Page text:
According to the IRRC’s press release announcing the prize, the study “provides an analytical framework for understanding the incentives of index fund managers,” “provides the first comprehensive and detailed empirical account of the full range of stewardship activities that index fund managers do and do not undertake,” and “considers the significant policy implications of the  issues analyzed.”

The judges on the panel selecting the winning study were:

  • Robert Dannhauser, Head of Capital Markets Policy, CFA Institute
  • James Hawley, Professor emeritus and former Director of the Elfenworks Center for Fiduciary Capitalism at St. Mary’s College of California
  • Erika Karp, Founder, CEO and Chair of the Board of Cornerstone Capital
  • Nell Minow, Governance Expert and Huffington Post Columnist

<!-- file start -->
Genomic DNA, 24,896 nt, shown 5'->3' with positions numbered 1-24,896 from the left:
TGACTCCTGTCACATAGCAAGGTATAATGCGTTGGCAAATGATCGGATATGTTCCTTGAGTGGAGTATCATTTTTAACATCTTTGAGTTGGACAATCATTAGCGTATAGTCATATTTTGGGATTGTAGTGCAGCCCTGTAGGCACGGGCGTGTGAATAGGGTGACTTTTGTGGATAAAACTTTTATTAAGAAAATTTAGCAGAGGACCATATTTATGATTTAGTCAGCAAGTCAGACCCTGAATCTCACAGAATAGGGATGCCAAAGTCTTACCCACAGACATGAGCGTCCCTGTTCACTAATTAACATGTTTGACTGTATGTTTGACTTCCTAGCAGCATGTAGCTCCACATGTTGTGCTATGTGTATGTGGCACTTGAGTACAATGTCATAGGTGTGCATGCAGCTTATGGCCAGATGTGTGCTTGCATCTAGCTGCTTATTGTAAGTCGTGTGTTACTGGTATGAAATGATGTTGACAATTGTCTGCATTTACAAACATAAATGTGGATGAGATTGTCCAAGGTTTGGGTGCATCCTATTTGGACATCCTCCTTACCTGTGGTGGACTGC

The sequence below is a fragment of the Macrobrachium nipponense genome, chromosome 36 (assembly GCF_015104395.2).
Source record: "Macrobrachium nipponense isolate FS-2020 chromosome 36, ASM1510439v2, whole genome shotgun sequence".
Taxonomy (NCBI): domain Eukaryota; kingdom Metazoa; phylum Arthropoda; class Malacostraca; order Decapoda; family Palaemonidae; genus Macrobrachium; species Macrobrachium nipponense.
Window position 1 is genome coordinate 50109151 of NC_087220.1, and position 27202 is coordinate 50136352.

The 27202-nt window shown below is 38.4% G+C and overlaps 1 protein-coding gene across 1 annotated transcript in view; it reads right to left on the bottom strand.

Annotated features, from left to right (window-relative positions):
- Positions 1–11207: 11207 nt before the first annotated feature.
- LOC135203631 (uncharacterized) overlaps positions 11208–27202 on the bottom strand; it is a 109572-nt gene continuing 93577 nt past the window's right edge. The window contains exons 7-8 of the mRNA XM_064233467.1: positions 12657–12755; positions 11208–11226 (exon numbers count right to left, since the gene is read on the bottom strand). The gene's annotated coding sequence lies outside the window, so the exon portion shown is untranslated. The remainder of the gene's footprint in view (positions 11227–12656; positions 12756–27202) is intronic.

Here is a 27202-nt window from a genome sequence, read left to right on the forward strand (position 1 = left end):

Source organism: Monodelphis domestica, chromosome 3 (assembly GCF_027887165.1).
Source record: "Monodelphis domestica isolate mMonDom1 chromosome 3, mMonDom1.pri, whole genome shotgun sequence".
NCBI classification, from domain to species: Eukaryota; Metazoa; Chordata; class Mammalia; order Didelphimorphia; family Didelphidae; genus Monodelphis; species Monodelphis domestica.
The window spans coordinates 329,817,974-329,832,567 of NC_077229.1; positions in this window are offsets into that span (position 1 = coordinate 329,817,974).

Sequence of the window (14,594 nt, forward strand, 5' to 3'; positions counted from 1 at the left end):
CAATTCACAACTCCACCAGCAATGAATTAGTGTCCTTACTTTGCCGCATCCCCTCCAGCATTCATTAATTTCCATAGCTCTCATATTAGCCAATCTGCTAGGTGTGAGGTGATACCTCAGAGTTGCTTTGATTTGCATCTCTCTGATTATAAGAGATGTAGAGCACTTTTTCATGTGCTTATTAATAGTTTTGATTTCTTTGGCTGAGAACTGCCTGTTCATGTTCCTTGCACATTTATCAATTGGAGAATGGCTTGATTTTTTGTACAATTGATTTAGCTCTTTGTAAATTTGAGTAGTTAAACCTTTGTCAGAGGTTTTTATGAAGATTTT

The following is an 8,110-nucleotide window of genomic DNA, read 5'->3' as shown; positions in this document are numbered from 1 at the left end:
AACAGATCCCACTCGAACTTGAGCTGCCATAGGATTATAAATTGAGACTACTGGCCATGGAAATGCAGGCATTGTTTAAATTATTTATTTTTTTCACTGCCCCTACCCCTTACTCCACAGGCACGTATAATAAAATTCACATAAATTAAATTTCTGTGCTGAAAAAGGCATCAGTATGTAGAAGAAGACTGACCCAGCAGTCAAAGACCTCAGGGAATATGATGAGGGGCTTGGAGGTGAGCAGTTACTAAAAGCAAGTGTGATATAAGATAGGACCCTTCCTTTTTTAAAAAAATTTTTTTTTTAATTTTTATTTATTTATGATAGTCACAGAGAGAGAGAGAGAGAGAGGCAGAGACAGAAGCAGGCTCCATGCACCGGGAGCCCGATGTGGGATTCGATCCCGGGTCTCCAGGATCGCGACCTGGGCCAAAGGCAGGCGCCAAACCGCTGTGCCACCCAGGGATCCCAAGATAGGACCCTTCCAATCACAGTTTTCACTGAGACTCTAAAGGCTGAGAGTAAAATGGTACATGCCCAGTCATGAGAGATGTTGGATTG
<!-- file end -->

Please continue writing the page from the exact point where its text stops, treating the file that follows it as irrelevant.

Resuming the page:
Biographies of the judges are available here.

More information about the IRRC Institute award is available here. The Bebchuk & Hirst study for which the prize was awarded is available here, and is discussed on the Forum here.

Manager Sentiment and Stock Returns

Xiumin Martin is Professor of Accounting at the Washington University in St. Louis Olin Business School. This post is based on a recent article, forthcoming in the Journal of Financial Economics, by Professor Martin; Fuwei Jiang, Associate Professor of Finance at the Central University of Finance and Economics; Joshua Lee, Assistant Professor at the University of Georgia J.M. Tull School of Accounting; and Guofu Zhou, Frederick Bierman and James E. Spears Professor of Finance at the Washington University in St. Louis Olin Business School.